Fergus Falls City Administrator Andrew Bremseth’s voice was loaded with disappointment Monday night as he informed the city council of the latest setback in turning the Regional Treatment Center campus into a financial victory for Fergus Falls.
Bremseth was asking the eight members of the council to terminate a letter of intent with American Covenant Senior Housing Incorporated – part of a three-year effort to turn the RTC campus into a taxable advantage.
ACSHI had made plans to build two separate 40-apartment housing projects. To accommodate the Georgia-based developer, the council voted to replat the property in three parcels.
The beautiful campus, sporting architecture as much as two centuries old, became city property more than a decade ago when it was offered to Fergus Falls by the state of Minnesota.
“They gave us state bonding dollars in the amount they estimated would cover the cost of demolition,” Bremseth said Wednesday.
The city has used a portion of those state bonding dollars for a variety of projects, including the Phase II demolition project presently underway north of the Kirkbride tower and its gigantic east and west wings.
The council accepted ACSHI’s letter of intent to purchase property on the campus in March of 2018. At a June 3 meeting of the city council, the members voted in favor of extending ACSHI’s letter of intent from September to the last day of 2019 so they could obtain funding from Minnesota Housing.
According to Bremseth, housing infrastructure bonds were a key component of the development’s pro forma. When ACSHI understood it was not going to be selected to receive the bond, they also realized the gap was too large to overcome. Minnesota Housing turned down their competitive application because the group didn’t provide enough information to prove they had the financial resources to complete their RTC campus project.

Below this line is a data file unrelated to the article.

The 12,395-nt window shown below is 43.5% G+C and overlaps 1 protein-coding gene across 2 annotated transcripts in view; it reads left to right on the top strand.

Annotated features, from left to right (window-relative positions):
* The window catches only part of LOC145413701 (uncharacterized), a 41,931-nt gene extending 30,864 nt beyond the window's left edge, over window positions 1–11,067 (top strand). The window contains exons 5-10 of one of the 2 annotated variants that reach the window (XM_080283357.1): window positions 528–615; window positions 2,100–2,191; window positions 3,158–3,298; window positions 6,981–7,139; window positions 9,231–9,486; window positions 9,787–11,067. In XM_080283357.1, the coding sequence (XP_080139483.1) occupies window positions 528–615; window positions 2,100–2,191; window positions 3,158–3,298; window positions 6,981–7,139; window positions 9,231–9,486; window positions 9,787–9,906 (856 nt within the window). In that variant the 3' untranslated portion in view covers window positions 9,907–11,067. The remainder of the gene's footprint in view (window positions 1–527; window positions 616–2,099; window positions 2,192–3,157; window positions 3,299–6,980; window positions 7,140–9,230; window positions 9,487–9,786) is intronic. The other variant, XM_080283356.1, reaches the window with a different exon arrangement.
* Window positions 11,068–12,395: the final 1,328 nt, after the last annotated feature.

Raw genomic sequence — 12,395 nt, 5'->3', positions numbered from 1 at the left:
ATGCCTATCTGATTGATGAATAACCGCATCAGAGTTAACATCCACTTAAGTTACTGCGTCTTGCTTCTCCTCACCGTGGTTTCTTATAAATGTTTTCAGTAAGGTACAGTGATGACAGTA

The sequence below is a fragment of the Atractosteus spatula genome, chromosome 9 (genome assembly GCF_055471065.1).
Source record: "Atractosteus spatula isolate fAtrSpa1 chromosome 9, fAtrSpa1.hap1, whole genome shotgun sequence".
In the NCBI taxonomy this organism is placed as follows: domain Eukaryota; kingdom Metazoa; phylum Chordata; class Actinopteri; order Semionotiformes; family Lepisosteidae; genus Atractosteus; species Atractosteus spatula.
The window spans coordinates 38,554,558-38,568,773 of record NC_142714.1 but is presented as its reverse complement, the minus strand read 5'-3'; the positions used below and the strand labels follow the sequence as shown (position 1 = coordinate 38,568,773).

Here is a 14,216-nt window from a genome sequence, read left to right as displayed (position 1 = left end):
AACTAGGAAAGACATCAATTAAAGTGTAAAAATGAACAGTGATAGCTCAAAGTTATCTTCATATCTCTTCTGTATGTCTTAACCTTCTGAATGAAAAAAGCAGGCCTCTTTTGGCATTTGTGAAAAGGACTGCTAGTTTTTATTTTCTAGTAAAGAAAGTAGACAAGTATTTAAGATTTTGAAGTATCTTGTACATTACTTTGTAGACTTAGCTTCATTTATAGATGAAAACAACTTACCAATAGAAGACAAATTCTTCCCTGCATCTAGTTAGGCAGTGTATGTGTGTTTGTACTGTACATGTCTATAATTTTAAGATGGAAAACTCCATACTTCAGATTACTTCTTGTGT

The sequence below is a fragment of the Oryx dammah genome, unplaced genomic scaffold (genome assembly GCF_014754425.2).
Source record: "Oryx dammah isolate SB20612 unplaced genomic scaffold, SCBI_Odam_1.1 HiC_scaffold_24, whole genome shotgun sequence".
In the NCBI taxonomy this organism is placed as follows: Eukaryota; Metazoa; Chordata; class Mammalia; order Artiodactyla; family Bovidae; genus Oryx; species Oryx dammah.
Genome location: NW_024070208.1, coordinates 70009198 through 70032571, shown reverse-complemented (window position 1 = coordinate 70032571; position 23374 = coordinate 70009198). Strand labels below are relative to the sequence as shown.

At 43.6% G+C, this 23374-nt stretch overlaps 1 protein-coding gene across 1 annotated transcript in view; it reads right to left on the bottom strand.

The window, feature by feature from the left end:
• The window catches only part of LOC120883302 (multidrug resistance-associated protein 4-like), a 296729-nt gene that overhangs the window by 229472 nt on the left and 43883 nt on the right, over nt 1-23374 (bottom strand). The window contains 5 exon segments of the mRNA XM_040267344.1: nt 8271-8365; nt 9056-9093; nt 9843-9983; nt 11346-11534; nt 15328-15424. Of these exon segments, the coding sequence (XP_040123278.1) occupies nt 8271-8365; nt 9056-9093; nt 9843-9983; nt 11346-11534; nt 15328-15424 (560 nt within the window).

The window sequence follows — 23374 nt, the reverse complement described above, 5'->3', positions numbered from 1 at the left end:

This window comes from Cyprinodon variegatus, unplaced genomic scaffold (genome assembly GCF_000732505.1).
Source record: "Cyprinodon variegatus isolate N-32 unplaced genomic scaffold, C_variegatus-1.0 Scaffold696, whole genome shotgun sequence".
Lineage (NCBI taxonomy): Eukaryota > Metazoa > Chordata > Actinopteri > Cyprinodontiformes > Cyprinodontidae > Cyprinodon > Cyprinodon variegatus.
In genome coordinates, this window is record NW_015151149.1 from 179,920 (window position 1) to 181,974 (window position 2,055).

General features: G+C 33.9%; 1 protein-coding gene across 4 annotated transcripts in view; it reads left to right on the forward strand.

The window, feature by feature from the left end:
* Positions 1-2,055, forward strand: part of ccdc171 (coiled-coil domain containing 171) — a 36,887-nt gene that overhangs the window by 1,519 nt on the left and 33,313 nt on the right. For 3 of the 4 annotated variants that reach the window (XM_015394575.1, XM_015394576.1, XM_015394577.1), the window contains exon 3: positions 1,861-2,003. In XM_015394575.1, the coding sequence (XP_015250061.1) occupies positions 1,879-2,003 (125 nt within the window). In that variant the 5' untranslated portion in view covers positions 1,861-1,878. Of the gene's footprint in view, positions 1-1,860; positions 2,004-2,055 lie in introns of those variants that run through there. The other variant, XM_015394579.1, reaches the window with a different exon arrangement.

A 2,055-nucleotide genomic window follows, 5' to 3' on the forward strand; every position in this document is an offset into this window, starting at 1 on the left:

“While it’s disappointing to see this potential redevelopment project stalled, we have understood for a long time that the funding from Minnesota Housing was essential to make this project work,” Bremseth said. “Since starting on this project in 2017, the development group has always been forthright and transparent in their process and have been enjoyable to work with.”
Fergus Falls Mayor Ben Schierer also expressed his regret but saw some light ahead in the city’s continued efforts to turn the property into a tax advantage for the citizens of Fergus Falls.
“I am disappointed that the project was not successful, but at the same time I am encouraged by the efforts of the city council in working with the State Legislature and the Historical Preservation Office (SHPO) in finding compromise on reducing the footprint of the campus to a size that is manageable for the city yet maintains the most historic components of the campus,” Schierer said.
Schierer, who was elected mayor of the city in 2016, likes the private development he is seeing on the RTC grounds.
“I am encouraged to see private development continuing to take place on the campus with Campus Development Group beginning work on their project at the former nurses cottage,” Schierer said. “Most importantly, I am pleased that the city has taken these steps at both preservation and development while protecting taxpayers, moving forward on other projects, and not letting this issue paralyze the city as it has in the past.”
Councilman Anthony Hicks echoed the disappointment of both Bremseth and Schierer but also felt it provided some hard truth which could profit the city in the future.
“What it does is show how deep the pockets of any developer has to be to do these projects,” Hicks said. “The city council is more than willing to divide the property to fit a developer. This is what we were willing to do with this developer.”